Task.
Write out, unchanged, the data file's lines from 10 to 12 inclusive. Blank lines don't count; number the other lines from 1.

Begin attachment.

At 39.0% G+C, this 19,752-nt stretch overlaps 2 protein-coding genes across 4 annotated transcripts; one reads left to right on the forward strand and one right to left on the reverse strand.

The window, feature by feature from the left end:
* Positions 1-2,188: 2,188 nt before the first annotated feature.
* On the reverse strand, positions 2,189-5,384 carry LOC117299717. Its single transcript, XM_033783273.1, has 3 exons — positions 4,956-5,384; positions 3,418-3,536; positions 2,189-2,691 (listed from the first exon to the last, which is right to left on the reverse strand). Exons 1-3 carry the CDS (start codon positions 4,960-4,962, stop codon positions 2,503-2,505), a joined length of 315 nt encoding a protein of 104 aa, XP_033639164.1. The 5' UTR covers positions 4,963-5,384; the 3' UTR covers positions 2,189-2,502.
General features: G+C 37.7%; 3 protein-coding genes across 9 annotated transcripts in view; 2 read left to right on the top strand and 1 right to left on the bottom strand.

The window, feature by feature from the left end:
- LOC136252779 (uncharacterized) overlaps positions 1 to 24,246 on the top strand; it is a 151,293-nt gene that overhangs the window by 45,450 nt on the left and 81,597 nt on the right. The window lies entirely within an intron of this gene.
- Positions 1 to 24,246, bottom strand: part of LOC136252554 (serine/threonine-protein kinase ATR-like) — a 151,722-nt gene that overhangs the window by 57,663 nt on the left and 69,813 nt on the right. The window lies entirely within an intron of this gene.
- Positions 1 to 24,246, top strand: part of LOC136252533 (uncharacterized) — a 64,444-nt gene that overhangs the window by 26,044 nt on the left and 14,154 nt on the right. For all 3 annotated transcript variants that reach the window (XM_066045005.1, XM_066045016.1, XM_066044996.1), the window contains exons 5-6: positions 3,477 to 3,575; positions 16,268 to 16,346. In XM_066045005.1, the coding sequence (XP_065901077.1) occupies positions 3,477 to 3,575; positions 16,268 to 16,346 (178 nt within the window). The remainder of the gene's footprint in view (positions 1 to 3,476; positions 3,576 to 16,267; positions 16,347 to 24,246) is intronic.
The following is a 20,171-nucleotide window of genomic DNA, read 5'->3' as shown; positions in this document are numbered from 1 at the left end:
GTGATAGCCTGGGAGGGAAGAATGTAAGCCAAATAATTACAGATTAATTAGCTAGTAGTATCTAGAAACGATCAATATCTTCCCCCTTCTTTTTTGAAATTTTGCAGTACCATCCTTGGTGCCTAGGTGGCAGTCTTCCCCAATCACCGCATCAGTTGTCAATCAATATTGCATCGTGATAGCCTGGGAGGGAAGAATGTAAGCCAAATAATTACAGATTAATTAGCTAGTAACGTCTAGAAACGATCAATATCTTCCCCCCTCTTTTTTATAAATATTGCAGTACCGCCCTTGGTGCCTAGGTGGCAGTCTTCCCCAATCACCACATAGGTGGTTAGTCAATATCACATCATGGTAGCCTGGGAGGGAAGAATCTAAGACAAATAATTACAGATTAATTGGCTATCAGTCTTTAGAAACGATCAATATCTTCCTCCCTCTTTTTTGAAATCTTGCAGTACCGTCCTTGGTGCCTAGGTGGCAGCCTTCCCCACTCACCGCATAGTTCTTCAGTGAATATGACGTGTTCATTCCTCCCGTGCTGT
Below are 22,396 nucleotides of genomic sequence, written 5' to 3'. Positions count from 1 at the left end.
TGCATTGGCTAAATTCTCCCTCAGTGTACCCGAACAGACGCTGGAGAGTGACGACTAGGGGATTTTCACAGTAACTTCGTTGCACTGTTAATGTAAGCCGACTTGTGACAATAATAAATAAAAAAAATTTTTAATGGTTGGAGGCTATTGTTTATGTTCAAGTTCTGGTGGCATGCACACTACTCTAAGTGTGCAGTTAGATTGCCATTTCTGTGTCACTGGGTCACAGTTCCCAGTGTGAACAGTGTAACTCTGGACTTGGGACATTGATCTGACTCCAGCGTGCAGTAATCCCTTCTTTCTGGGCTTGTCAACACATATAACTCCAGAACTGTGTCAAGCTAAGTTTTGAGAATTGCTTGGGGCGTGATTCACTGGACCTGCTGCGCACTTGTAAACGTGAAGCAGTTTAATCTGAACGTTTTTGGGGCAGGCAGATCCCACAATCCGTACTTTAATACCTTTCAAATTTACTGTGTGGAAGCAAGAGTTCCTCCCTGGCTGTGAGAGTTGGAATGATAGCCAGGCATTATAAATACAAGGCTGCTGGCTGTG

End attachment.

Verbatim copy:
The following is a 20,171-nucleotide window of genomic DNA, read 5'->3' as shown; positions in this document are numbered from 1 at the left end:
GTGATAGCCTGGGAGGGAAGAATGTAAGCCAAATAATTACAGATTAATTAGCTAGTAGTATCTAGAAACGATCAATATCTTCCCCCTTCTTTTTTGAAATTTTGCAGTACCATCCTTGGTGCCTAGGTGGCAGTCTTCCCCAATCACCGCATCAGTTGTCAATCAATATTGCATCGTGATAGCCTGGGAGGGAAGAATGTAAGCCAAATAATTACAGATTAATTAGCTAGTAACGTCTAGAAACGATCAATATCTTCCCCCCTCTTTTTTATAAATATTGCAGTACCGCCCTTGGTGCCTAGGTGGCAGTCTTCCCCAATCACCACATAGGTGGTTAGTCAATATCACATCATGGTAGCCTGGGAGGGAAGAATCTAAGACAAATAATTACAGATTAATTGGCTATCAGTCTTTAGAAACGATCAATATCTTCCTCCCTCTTTTTTGAAATCTTGCAGTACCGTCCTTGGTGCCTAGGTGGCAGCCTTCCCCACTCACCGCATAGTTCTTCAGTGAATATGACGTGTTCATTCCTCCCGTGCTGT
Below are 22,396 nucleotides of genomic sequence, written 5' to 3'. Positions count from 1 at the left end.